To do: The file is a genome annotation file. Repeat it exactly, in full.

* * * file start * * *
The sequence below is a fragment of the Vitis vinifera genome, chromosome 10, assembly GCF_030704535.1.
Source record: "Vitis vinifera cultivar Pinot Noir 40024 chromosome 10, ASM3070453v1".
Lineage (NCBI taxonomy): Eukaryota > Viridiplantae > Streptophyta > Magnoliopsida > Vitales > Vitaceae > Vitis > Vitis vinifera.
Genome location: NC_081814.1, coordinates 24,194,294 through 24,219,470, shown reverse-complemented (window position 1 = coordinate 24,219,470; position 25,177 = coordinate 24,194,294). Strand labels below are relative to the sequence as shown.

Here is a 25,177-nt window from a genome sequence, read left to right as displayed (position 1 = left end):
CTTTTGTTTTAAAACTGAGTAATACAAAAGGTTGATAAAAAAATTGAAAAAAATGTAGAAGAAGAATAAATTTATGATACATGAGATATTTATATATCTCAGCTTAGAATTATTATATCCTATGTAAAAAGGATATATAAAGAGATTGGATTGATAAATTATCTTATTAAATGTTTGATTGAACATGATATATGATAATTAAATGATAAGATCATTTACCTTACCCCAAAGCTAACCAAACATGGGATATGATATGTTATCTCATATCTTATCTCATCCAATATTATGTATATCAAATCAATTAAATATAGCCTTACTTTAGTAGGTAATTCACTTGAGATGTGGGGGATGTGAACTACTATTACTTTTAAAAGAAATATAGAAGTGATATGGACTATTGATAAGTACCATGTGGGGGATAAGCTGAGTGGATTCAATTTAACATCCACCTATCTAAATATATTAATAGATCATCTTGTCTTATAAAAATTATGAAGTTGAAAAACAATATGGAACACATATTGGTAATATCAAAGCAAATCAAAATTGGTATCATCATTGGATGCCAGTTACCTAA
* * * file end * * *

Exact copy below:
The sequence below is a fragment of the Vitis vinifera genome, chromosome 10, assembly GCF_030704535.1.
Source record: "Vitis vinifera cultivar Pinot Noir 40024 chromosome 10, ASM3070453v1".
Lineage (NCBI taxonomy): Eukaryota > Viridiplantae > Streptophyta > Magnoliopsida > Vitales > Vitaceae > Vitis > Vitis vinifera.
Genome location: NC_081814.1, coordinates 24,194,294 through 24,219,470, shown reverse-complemented (window position 1 = coordinate 24,219,470; position 25,177 = coordinate 24,194,294). Strand labels below are relative to the sequence as shown.

Here is a 25,177-nt window from a genome sequence, read left to right as displayed (position 1 = left end):
CTTTTGTTTTAAAACTGAGTAATACAAAAGGTTGATAAAAAAATTGAAAAAAATGTAGAAGAAGAATAAATTTATGATACATGAGATATTTATATATCTCAGCTTAGAATTATTATATCCTATGTAAAAAGGATATATAAAGAGATTGGATTGATAAATTATCTTATTAAATGTTTGATTGAACATGATATATGATAATTAAATGATAAGATCATTTACCTTACCCCAAAGCTAACCAAACATGGGATATGATATGTTATCTCATATCTTATCTCATCCAATATTATGTATATCAAATCAATTAAATATAGCCTTACTTTAGTAGGTAATTCACTTGAGATGTGGGGGATGTGAACTACTATTACTTTTAAAAGAAATATAGAAGTGATATGGACTATTGATAAGTACCATGTGGGGGATAAGCTGAGTGGATTCAATTTAACATCCACCTATCTAAATATATTAATAGATCATCTTGTCTTATAAAAATTATGAAGTTGAAAAACAATATGGAACACATATTGGTAATATCAAAGCAAATCAAAATTGGTATCATCATTGGATGCCAGTTACCTAA